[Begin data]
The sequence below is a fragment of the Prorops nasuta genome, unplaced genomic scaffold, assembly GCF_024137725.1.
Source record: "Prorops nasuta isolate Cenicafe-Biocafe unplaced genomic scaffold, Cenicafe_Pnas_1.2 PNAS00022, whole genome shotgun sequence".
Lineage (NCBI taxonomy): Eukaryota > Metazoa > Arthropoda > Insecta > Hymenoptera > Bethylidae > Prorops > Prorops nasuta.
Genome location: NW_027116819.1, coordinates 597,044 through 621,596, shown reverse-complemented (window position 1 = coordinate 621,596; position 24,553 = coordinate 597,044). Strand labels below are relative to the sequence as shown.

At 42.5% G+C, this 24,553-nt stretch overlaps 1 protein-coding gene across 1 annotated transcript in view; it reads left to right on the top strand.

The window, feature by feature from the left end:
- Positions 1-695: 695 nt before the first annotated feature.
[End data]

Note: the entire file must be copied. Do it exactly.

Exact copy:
The sequence below is a fragment of the Prorops nasuta genome, unplaced genomic scaffold, assembly GCF_024137725.1.
Source record: "Prorops nasuta isolate Cenicafe-Biocafe unplaced genomic scaffold, Cenicafe_Pnas_1.2 PNAS00022, whole genome shotgun sequence".
Lineage (NCBI taxonomy): Eukaryota > Metazoa > Arthropoda > Insecta > Hymenoptera > Bethylidae > Prorops > Prorops nasuta.
Genome location: NW_027116819.1, coordinates 597,044 through 621,596, shown reverse-complemented (window position 1 = coordinate 621,596; position 24,553 = coordinate 597,044). Strand labels below are relative to the sequence as shown.

At 42.5% G+C, this 24,553-nt stretch overlaps 1 protein-coding gene across 1 annotated transcript in view; it reads left to right on the top strand.

The window, feature by feature from the left end:
- Positions 1-695: 695 nt before the first annotated feature.